A feature by Lydia Davis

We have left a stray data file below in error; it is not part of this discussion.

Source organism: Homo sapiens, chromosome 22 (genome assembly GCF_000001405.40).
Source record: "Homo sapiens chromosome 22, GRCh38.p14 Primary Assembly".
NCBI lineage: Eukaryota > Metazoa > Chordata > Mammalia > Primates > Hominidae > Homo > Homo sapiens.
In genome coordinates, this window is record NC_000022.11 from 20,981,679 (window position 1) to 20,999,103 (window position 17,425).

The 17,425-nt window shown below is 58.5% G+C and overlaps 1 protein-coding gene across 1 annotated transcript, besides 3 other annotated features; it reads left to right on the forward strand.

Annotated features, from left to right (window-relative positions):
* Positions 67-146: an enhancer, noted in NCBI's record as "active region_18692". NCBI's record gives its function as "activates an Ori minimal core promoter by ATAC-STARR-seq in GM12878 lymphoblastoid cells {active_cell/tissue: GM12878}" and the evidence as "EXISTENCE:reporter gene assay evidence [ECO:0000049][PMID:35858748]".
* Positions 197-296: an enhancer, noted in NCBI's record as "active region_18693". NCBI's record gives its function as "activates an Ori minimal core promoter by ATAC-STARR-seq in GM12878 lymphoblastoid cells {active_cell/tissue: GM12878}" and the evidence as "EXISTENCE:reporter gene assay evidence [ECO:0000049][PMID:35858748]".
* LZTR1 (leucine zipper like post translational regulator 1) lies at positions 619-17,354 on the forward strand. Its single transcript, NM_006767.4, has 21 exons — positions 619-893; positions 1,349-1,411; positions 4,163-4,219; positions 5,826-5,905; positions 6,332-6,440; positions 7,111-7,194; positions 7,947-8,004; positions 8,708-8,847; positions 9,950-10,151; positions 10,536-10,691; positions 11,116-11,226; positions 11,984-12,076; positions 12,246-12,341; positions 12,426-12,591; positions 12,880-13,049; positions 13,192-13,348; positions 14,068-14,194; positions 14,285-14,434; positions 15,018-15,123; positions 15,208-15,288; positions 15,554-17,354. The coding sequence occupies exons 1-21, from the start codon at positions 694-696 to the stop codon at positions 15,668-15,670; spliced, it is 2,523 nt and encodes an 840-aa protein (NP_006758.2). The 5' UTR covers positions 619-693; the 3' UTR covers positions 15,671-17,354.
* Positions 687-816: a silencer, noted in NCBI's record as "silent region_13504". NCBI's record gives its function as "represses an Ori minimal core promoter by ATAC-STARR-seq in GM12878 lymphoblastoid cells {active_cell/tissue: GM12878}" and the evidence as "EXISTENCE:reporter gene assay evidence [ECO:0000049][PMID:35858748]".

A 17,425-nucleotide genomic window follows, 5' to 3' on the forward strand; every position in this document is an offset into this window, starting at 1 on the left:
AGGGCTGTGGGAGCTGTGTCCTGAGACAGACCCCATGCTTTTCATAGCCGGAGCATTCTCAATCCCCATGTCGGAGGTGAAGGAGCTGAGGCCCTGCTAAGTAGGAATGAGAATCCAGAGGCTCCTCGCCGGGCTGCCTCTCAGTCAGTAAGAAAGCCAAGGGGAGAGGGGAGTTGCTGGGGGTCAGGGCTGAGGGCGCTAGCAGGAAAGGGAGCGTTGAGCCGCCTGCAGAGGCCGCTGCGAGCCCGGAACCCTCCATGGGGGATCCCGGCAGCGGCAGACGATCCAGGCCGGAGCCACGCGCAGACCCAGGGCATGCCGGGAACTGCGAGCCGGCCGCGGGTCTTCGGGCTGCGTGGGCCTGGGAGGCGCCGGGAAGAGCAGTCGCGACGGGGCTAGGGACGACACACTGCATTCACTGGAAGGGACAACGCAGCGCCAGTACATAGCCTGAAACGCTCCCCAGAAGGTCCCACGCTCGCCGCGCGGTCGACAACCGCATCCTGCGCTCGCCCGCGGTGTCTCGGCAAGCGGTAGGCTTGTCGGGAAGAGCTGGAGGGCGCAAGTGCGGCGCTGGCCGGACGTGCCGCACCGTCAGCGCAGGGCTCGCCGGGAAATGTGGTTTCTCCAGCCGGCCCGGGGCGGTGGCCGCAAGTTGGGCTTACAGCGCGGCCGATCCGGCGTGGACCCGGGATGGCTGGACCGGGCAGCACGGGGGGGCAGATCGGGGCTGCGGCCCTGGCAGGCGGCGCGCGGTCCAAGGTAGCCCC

Lydia Davis: To start off with, Dan, I have a long question. I’d like to ask you something I’ve been curious about for years, actually. It has to do with your work and your life. You teach full time at the American University of Paris, with all that entails, including directing the University’s Center for Writers and Translators and editing its beautifully produced Cahier Series on translation. In addition, you have, for many years now, been one of four editors in the monumental (and highly labor-intensive) ongoing project of producing a multi-volume selection of Samuel Beckett’s vast correspondence, three fat volumes of which have to date appeared. You regularly give public lectures or take part in conferences on this ongoing project as well as on other subjects as various as Muriel Spark, the Scottish Gothic, translation, Primo Levi, etc. You have written a number of articles on writers including Flann O’Brien, Georges Perec, Thomas Bernhard, to name just a few. You have translated numerous works from the French, and written a study of psychoanalysis and fiction, as well as what I found to be a very engaging and thought-provoking—not to speak of amusing—memoir of your last days of psychoanalysis. As if this were not enough, you are also a writer of fiction, with, now, three novels to your credit, the latest being the imminently forthcoming Emperor of Ice-Cream. You also have a life quite apart from literature, of course—family, friends, dinners, outings to concerts and museums, travel. So, my question is, how do you do it?